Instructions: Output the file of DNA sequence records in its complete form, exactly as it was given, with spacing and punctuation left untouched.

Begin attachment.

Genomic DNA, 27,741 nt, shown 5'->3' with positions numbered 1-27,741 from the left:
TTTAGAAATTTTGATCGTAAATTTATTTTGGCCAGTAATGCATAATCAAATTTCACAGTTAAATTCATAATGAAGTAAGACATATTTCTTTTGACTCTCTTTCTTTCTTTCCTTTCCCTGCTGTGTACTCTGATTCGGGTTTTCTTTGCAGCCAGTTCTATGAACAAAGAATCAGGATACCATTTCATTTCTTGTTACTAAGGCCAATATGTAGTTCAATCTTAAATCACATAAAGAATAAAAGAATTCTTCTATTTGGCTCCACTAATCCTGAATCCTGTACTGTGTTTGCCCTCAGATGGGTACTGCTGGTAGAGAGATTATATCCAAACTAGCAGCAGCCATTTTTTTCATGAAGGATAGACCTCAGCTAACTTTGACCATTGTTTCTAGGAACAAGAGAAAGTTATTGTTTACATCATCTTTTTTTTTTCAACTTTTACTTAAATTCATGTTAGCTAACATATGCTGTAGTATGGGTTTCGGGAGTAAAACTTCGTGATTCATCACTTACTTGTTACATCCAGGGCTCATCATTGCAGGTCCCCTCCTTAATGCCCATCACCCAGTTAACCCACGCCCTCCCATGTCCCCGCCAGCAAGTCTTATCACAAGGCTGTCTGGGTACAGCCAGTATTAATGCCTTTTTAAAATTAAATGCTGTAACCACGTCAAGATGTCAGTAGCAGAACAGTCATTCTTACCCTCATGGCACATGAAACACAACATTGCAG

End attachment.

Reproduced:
Genomic DNA, 27,741 nt, shown 5'->3' with positions numbered 1-27,741 from the left:
TTTAGAAATTTTGATCGTAAATTTATTTTGGCCAGTAATGCATAATCAAATTTCACAGTTAAATTCATAATGAAGTAAGACATATTTCTTTTGACTCTCTTTCTTTCTTTCCTTTCCCTGCTGTGTACTCTGATTCGGGTTTTCTTTGCAGCCAGTTCTATGAACAAAGAATCAGGATACCATTTCATTTCTTGTTACTAAGGCCAATATGTAGTTCAATCTTAAATCACATAAAGAATAAAAGAATTCTTCTATTTGGCTCCACTAATCCTGAATCCTGTACTGTGTTTGCCCTCAGATGGGTACTGCTGGTAGAGAGATTATATCCAAACTAGCAGCAGCCATTTTTTTCATGAAGGATAGACCTCAGCTAACTTTGACCATTGTTTCTAGGAACAAGAGAAAGTTATTGTTTACATCATCTTTTTTTTTTCAACTTTTACTTAAATTCATGTTAGCTAACATATGCTGTAGTATGGGTTTCGGGAGTAAAACTTCGTGATTCATCACTTACTTGTTACATCCAGGGCTCATCATTGCAGGTCCCCTCCTTAATGCCCATCACCCAGTTAACCCACGCCCTCCCATGTCCCCGCCAGCAAGTCTTATCACAAGGCTGTCTGGGTACAGCCAGTATTAATGCCTTTTTAAAATTAAATGCTGTAACCACGTCAAGATGTCAGTAGCAGAACAGTCATTCTTACCCTCATGGCACATGAAACACAACATTGCAG